Nicole Bradick
Jul 10 · 5 min read

If you look Apple’s App Store, you’ll find a lot of law firm products.

Baker McKenzie has 17 apps in the Apple store with a wide range of functionality and subject matters.

On the justice side, there are some native applications, but not all that many. We see some in the immigration and divorce space most commonly.

Notifica is a beautiful app that provides support for users facing deportation

When do you personally download an app from an app store? What apps do you use on your phone? For me, I use Slack and email to harass my teammates, What’s App and Twitter to harass my friends, and news apps to harass my brain… that’s pretty much it. So when is a native application in the legal context a good idea? Let’s explore.

What’s a Native Application?

A little bit of orientation here: When we talk about “native” apps, we’re talking about apps that can be downloaded in Apple’s App Store or the Google Play Store and live natively on your mobile device. By contrast, a web application is one that can be accessed via your browser. A mobile-responsive web application is one that can work well in web browsers on desktop, mobile, and tablet.

One of the earliest product decisions to make is whether your product will be web or native. I would say that approximately 20% of the calls that come into our office start out with the prospective client thinking they want a native application. There are some pretty serious drawbacks of native apps and some pretty well-defined use cases for when a native application makes sense of your use case and your user. I’ll run through a few of these considerations.

When to Choose Native

Native applications or “mobile apps” are usually considerably more expensive to build and maintain. That’s because, typically, Apple and Android applications need to be built and maintained separately, so you can expect initial development costs to be quite a bit higher than a web application, especially if you also want a browser-based product on top of it all. Maintenance costs are similarly more expensive.

There are some ways to reduce these upfront and maintenance costs through the use of “hybrid apps.” For example, React Native offers a path to delivering a cross-platform native application, with the speed and efficiency advantages gained by using a javascript environment. Where necessary, React Native supports the integration of lower level languages so there is no restrictions on functionality, which has burdened app development in other environments. This development process is not fringe, it’s the foundation of apps like Uber, Facebook, Pinterest, Skype, and Instagram.

But more important than cost is the issue of use case. When do people download native apps? There are two primary reasons:

  1. When it’s something they need to access regularly. Social Media, email, games, banking apps, shopping, etc.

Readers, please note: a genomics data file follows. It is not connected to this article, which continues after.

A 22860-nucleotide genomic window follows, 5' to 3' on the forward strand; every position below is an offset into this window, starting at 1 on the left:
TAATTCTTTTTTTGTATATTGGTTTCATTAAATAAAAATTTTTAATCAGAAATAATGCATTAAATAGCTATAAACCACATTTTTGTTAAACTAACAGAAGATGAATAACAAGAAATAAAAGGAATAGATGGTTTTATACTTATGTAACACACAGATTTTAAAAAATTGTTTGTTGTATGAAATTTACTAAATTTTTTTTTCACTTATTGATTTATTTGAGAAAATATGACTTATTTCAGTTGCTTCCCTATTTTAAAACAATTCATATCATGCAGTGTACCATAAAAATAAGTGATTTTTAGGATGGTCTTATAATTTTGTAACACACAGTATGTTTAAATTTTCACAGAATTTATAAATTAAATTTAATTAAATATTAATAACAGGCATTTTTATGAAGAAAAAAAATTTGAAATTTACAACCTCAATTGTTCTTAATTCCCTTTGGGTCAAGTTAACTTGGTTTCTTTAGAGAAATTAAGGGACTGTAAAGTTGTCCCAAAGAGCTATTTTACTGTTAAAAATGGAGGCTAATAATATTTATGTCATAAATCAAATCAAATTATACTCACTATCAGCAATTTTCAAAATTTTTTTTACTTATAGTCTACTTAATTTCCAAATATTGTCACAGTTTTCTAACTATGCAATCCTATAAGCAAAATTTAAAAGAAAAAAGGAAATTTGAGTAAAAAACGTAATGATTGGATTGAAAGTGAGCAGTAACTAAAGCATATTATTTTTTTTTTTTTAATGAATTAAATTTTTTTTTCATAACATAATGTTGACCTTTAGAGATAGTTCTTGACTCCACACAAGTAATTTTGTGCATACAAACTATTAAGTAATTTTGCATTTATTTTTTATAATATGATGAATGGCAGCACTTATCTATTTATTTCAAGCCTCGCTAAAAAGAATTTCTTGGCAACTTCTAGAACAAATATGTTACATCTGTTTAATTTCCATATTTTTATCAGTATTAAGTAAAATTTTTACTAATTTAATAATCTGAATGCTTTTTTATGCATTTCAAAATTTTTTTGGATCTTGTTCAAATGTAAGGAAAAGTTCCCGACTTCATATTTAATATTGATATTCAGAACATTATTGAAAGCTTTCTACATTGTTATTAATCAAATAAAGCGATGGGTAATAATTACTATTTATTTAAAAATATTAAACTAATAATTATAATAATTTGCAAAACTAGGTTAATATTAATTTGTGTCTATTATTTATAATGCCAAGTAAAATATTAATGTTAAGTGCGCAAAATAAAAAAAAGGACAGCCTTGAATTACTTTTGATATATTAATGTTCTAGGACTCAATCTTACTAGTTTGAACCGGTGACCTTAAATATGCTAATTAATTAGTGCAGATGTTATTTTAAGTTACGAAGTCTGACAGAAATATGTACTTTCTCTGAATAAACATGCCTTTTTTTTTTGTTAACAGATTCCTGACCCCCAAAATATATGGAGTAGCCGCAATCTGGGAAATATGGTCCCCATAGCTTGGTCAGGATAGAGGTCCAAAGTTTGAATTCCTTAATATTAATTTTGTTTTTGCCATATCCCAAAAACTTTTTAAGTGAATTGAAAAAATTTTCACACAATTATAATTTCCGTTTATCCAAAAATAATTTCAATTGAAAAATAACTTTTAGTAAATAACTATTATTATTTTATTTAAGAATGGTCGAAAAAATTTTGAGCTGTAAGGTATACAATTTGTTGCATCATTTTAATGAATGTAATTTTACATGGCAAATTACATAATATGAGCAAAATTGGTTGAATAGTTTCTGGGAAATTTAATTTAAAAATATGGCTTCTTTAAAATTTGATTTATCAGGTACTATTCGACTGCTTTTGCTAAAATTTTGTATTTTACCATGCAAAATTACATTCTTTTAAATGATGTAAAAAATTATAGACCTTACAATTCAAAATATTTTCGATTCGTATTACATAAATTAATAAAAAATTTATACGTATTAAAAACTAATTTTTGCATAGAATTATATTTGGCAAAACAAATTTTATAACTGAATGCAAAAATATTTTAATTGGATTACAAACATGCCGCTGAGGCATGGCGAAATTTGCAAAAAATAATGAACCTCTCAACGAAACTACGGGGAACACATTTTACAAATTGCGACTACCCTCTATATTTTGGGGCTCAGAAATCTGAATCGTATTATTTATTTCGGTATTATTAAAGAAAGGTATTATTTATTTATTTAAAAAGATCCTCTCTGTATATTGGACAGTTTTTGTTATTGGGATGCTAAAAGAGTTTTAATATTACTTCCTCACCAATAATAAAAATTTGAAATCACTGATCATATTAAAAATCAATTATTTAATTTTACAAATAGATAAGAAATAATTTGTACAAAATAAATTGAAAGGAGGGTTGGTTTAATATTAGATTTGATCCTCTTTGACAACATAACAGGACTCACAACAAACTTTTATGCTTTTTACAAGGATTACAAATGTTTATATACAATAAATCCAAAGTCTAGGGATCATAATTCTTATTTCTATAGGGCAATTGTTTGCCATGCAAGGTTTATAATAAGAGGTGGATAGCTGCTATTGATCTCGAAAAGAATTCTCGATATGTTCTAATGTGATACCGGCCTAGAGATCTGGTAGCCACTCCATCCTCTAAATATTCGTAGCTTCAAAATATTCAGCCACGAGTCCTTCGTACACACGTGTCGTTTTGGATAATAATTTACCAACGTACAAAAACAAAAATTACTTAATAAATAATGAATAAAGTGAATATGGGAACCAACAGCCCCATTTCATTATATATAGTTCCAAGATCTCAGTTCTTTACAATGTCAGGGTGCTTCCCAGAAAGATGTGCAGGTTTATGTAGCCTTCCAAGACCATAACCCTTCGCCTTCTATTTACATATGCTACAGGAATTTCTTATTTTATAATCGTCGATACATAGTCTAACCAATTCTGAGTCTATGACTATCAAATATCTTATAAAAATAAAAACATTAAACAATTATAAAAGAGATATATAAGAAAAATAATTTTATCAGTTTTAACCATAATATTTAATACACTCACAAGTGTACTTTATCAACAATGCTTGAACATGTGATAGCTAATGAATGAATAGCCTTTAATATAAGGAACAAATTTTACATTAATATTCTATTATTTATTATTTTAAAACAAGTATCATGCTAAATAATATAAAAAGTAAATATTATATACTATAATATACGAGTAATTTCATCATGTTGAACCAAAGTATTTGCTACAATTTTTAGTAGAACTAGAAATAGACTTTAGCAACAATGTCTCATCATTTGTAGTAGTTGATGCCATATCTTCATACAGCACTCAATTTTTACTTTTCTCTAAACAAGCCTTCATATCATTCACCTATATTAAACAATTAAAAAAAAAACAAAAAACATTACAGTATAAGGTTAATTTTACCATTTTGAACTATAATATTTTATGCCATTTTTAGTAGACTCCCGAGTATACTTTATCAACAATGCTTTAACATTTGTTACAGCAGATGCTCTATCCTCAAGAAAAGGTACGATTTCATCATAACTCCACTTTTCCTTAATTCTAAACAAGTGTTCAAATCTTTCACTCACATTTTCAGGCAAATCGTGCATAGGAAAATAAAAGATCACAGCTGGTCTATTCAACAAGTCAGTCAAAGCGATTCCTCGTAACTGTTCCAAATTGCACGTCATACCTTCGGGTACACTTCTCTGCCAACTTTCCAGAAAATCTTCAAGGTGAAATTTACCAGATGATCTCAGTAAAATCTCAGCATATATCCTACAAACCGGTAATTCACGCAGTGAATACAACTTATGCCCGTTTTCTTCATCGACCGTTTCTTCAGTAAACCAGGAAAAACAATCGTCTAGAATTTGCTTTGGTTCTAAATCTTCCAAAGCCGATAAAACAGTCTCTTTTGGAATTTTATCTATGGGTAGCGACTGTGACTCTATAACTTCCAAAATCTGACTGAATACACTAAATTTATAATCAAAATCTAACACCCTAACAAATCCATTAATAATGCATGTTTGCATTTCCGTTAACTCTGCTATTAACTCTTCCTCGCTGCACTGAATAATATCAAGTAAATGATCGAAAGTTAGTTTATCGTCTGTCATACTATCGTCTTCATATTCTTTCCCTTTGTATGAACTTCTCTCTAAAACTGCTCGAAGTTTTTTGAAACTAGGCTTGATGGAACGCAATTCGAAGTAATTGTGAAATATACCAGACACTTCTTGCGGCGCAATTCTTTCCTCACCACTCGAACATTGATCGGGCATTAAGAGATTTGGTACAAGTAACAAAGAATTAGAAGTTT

2. When it’s something they want to have quick access to in an emergency
These reasons listed above are highlighted by this data round the most downloaded apps.

While people use a lot of native apps, getting them to download new ones is extremely difficult.

Most smartphone users download 0–1 new apps per month.

Notably, the app store has health, finance, and business categories, but no “legal” category. Most of the native apps listed above fall under “business” “reference” or “utility,” making them harder to browse for on the app store.

“Business” and “reference” don’t make it into the top 10 categories — there are only 24 categories. “Utilities” makes the list because that category includes things like browsers, password managers, etc.

When does native make sense in the legal industry?

In thinking about the contexts where these factors might be present in the legal industry, I see a few use cases for native applications, and really only a few:

  1. Products used by lawyers regularly in their practices. Certainly, a lot of legal tech companies have native applications to be used by lawyers in the practice of law. This makes complete sense, particularly for case management-type products.
  2. “Alert” apps. For example, the Dawn Raid apps and apps to help immigrants facing an ICE raid. You can set the app up in advance and quickly launch the app and press a button to get help. These are interesting use cases to me, but I’d love to see some data around their success.
  3. When a product can benefit from using a phone’s native functionality, for example, apps that help with issues like chain of custody and authenticity when collecting evidence via the phone’s camera or screenshot functionality.
  4. Client-facing apps to allow users to check in on matters that are pending with their law firm.
  5. Apps that track legal obligations, for example child custody and alimony schedules.

Surely there are others, but those are the ones that come to mind. If it’s simply a brochure site put into application form, I have a hard time seeing the value in those as native applications — clients would be more likely to seek such information in a browser context, and the additional maintenance costs don’t feel justifiable. On the justice side, most people facing critical life issues typically don’t seek out a native app to address them. They may do some online research, but heading to the App Store to search for and download an app to help with an employment issue is probably not a realistic expectation on the part of the users.

Are there use cases I’m missing for native applications in legal? Let me know.

Theory and Principle

We’re a product design and development firm focused exclusively on the legal industry.

Nicole Bradick

Written by

CEO @ Theory and Principle — a legal technology product development firm. Musings on product design, development, legal tech, etc.

Theory and Principle

We’re a product design and development firm focused exclusively on the legal industry.

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